And how do you show people that you love them anyway? I know some religious people think that proof of God’s love can be found in the existence of our family and friends and what have you. But since I don’t believe that, why would God not work to convince people like me?
What do I do when I love people? Well, I tell them. I hug them, or spend time with them, or inquire into their lives. Or I send cards or letters, or text messages, or presents. If God wanted to prove his love to me, why wouldn’t he do that?
And at that very moment, I turned a corner, and a bright, beautiful rainbow stretched across the sky in front of me.
Sunday, 9 March 2014
Have you seen this idea floating around the Internet? The concept is pretty straightforward: Create a list of 101 things you would like to accomplish, and then do so in 1001 days. My friend and I are going to do it together, which will be fun. We'll be able to compare notes on our process, and in some cases we have planned in some overlap (we're going Yurt camping together, for example).
I'm pretty excited about this plan. It will be good incentive to do some of the things I really should do, and will also provide some reason to do the stuff I want to do but can't always justify. (Um, it's on my list. I have to.)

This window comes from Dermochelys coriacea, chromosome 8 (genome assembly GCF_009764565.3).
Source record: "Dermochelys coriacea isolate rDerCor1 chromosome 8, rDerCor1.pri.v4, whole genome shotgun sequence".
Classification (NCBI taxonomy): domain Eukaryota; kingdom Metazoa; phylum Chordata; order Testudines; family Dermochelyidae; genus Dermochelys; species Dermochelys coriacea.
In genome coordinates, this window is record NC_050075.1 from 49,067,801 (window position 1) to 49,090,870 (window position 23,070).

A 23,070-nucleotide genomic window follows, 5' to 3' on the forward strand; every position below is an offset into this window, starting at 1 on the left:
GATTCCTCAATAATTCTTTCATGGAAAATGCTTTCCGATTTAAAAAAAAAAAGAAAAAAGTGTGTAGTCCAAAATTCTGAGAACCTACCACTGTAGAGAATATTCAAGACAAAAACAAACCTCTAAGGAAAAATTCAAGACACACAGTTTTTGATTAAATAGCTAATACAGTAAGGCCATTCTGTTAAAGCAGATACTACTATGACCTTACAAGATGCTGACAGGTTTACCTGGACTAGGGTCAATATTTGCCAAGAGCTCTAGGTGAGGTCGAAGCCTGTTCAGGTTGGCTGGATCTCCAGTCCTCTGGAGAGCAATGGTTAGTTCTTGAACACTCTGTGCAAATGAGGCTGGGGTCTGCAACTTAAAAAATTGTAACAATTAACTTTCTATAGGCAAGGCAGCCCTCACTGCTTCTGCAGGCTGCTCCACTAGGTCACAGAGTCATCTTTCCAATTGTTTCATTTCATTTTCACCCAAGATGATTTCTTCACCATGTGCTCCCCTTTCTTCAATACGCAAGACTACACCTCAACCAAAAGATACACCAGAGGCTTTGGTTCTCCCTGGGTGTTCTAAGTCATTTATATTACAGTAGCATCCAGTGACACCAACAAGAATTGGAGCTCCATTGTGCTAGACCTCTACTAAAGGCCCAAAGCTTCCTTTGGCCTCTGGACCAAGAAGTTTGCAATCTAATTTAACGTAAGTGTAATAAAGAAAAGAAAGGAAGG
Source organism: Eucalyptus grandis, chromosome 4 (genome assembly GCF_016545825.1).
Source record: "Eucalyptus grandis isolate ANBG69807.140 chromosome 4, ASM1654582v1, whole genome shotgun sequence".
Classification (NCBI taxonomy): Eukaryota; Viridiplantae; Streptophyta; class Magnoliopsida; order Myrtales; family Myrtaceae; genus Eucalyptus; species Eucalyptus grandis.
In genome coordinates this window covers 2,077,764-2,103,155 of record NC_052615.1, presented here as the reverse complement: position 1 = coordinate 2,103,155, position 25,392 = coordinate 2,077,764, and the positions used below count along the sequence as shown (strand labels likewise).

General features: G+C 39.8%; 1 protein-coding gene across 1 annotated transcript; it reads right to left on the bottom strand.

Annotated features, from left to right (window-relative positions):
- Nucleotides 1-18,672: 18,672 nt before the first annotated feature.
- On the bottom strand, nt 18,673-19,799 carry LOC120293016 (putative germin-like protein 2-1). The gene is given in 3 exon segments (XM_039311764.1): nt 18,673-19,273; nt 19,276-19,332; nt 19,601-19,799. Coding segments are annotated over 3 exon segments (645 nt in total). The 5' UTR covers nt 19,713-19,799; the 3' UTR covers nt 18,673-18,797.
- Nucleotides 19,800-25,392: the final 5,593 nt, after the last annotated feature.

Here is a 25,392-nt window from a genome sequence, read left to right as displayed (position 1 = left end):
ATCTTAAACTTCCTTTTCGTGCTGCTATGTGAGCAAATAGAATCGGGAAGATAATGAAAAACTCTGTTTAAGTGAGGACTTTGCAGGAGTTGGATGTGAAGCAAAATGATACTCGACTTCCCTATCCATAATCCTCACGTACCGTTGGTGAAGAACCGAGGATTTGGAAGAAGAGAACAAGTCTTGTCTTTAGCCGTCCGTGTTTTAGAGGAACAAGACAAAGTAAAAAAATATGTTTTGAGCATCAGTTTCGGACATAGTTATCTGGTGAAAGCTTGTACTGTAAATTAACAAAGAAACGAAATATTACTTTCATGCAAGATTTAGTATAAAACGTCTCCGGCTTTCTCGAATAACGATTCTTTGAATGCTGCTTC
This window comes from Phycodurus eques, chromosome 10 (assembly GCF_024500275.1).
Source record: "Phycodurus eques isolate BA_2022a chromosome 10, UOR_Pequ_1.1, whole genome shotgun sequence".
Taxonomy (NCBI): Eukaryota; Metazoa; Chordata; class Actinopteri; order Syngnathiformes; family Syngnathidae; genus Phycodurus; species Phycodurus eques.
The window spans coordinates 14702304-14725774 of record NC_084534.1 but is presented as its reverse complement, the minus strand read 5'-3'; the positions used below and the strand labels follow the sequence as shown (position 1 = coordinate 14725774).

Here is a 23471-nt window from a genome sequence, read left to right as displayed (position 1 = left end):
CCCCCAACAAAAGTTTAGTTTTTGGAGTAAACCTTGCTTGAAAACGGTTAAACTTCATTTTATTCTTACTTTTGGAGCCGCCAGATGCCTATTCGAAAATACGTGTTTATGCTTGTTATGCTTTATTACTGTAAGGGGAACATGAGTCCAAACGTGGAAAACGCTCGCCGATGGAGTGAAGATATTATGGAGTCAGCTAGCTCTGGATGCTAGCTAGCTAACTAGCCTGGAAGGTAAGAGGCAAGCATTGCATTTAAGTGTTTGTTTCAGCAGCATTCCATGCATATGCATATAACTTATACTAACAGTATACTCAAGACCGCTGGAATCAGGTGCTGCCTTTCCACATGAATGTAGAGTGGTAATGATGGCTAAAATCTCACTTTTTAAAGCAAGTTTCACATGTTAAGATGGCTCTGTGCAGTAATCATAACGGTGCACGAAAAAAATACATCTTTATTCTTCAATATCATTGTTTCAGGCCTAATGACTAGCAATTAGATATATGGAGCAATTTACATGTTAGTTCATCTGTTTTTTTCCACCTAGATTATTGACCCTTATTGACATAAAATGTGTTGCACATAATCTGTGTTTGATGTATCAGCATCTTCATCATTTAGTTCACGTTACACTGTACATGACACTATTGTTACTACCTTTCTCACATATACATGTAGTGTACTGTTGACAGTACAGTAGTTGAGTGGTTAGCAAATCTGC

The only challenge right now is coming up with 101 things I need to/want to do! I'm at 36, I think. If anyone has any recommendations, by all means let me know.
Saturday, 1 March 2014
At the corner, in the rain
Glares across the road
I think it meets my gaze
What does it want me to do, then?
Stand? Sit? Sleep?
I have manners
And I am obedient
And this is Seattle
And there is rain, and no cars
And the people on the corner, there
People with places to be
And hands to hold
And jobs to do
They have things to run to
And we don't make eye contact with each other
Until she steps off the curb
She who doesn't have any of the usual looks
Who is not "grimly determined"
Who is not "flippant"
Who isn't a rebel
Who simply doesn't wait